Have you ever stopped to ask yourself why Jesus is so hated in our culture?  We must remember, hating Jesus has always been a popular position by many different cultures.  In fact, any society that rejects God ultimately rejects Jesus.  This has been the case from the beginning of time.

As we read through the Bible, we see three main reasons why the people of Jesus’ day hated him.  That same hatred continues to compound from generation to generation.

Jesus Confronted Empty Religion

One glance at the twenty third chapter of Matthew’s Gospel will reveal the polemical style of Jesus’ ministry.  While Jesus was not always polemical in his approach to preaching and teaching, he certainly did confront the empty religiosity of the scribes and Pharisees.  On one chapter alone (Matthew 23), Jesus is recorded as having used the “woe to you” bombshell seven times.  In Matthew 23:27-28, Jesus said:

Woe to you, scribes and Pharisees, hypocrites! For you are like whitewashed tombs, which outwardly appear beautiful, but within are full of dead people’s bones and all uncleanness. So you also outwardly appear righteous to others, but within you are full of hypocrisy and lawlessness.

It was John Calvin who said, “a pastor needs two voices, one for gathering the sheep and the other for driving away wolves and thieves.” [1]  Jesus certainly possessed both voices.  As the Good Shepherd, Jesus called his sheep to him and they heard his voice clearly.  As the Prophet greater than Moses, Jesus spoke with authority and defended the truth of God’s Word from the hypocrisy of the legalists and false teachers of his day.  For that, Jesus was hated.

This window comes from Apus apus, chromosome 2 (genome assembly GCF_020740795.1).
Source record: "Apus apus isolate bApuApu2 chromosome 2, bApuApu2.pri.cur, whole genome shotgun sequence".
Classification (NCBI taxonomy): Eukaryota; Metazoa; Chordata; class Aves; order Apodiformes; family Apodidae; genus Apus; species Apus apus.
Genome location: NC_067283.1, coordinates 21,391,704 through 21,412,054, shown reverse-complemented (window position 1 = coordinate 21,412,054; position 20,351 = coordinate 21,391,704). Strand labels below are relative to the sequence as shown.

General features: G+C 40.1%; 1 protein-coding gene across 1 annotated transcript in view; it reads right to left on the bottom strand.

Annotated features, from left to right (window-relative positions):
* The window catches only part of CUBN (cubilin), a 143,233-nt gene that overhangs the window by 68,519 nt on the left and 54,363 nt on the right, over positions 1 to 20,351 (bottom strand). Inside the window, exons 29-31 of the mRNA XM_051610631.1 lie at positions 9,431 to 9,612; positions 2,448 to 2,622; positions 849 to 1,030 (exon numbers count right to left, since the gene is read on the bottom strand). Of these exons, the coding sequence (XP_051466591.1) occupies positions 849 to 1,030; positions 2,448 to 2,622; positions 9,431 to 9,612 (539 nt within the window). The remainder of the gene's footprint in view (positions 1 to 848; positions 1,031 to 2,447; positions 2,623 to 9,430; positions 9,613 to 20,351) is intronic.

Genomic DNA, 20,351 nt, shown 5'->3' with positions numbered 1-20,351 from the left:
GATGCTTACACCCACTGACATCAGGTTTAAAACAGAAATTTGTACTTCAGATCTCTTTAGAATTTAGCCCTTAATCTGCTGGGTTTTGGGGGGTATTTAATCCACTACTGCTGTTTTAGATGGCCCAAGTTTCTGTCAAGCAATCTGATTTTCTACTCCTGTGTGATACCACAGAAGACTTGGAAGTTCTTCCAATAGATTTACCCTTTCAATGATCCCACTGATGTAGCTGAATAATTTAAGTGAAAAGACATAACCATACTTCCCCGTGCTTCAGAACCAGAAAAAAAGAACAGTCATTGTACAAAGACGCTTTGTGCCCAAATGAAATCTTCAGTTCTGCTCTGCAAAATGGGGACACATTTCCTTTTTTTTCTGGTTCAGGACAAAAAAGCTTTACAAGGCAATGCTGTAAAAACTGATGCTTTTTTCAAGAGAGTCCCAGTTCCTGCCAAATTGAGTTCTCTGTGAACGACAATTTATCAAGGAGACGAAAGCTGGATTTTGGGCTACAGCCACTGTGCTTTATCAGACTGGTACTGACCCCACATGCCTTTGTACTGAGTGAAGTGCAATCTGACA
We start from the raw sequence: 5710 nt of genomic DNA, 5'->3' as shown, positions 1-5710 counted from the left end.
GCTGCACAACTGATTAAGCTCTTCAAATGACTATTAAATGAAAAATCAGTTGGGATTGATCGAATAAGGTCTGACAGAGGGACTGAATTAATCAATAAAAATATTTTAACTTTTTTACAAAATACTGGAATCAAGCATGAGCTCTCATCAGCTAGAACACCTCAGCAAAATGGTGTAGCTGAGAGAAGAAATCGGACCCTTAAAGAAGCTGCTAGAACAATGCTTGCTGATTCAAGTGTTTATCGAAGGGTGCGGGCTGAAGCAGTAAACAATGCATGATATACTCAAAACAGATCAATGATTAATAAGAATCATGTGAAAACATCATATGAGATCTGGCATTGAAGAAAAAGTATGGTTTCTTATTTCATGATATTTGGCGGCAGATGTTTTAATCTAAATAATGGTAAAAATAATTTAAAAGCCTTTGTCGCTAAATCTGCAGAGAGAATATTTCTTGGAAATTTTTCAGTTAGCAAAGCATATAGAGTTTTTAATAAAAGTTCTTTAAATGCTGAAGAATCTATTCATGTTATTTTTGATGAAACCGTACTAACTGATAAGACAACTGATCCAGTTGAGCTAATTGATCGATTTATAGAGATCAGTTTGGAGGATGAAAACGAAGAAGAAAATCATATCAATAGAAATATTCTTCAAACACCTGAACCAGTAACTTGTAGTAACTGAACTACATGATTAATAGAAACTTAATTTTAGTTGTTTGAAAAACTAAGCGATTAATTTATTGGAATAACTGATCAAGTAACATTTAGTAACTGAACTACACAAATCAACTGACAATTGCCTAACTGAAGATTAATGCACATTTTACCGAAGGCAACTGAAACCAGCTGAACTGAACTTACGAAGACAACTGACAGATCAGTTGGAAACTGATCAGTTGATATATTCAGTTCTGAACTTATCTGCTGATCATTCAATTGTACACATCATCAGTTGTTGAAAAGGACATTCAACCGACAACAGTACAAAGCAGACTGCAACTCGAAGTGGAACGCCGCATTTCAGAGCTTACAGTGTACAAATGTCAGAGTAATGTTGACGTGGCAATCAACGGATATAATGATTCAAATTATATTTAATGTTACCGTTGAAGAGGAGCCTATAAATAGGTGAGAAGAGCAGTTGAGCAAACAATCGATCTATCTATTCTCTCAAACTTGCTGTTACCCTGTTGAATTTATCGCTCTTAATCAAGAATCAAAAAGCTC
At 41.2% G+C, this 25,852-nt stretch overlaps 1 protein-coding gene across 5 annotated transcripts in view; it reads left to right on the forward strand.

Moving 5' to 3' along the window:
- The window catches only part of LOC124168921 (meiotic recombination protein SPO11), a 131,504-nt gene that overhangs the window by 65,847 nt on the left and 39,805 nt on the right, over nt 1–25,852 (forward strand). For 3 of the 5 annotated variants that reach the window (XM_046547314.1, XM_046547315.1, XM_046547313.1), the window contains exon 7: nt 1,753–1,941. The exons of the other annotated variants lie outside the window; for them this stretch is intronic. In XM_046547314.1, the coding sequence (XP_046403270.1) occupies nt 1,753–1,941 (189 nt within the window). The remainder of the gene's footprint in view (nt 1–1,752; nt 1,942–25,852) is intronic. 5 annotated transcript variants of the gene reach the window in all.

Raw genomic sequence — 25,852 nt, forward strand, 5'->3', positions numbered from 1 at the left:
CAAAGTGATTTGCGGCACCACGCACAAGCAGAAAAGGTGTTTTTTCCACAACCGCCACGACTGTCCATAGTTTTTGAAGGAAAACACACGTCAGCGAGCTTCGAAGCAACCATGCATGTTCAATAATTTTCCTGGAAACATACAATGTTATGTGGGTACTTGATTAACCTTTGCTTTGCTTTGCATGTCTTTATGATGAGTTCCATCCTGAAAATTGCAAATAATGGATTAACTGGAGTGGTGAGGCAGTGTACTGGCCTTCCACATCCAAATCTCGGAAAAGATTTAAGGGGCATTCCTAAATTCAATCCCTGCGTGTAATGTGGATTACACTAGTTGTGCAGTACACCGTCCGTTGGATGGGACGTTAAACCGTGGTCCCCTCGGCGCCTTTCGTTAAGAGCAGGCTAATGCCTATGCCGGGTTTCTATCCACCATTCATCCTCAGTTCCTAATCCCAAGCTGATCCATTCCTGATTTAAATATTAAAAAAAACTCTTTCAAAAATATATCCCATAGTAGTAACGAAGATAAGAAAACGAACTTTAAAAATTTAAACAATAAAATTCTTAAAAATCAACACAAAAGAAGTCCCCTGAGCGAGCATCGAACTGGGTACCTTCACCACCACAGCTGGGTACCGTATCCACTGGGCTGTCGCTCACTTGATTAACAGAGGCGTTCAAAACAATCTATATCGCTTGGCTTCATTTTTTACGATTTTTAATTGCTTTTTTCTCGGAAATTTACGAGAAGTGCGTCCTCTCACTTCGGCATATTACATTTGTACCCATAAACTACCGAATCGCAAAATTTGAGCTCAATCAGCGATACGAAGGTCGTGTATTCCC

Jesus Loved the Outcasts

The religious leaders of the day hated Jesus.  He did not spend time with them nor did Jesus show them honor as they were accustomed to receiving from the community at large.  Instead, Jesus spent time with the outcasts, the poor, the lowly, the sick, the needy, and the helpless.  Consider the fact that Jesus called a group of disciples together from the fishing industry and tax collection.  Those people were looked down upon greatly—yet Jesus called them to himself and after discipling them—he sent them out on a mission.  Their mission turned the world upside down.

According to Matthew 11:19, “The Son of Man came eating and drinking, and they say, ‘Look at him! A glutton and a drunkard, a friend of tax collectors and sinners!’ Yet wisdom is justified by her deeds.”  The religious establishment did not know what to do with Jesus—he broke their categories and confounded their minds.  Since the rabbinical society was the highest ranking class in the Jewish society—for Jesus to be a powerful teacher and to associate with the lowly and sinful was taboo.  While it was considered out of bounds by cultural standards, Jesus literally exemplified how the Church of Jesus should engage all classes of society.  For that, Jesus was hated.

Jesus Forgave Sinners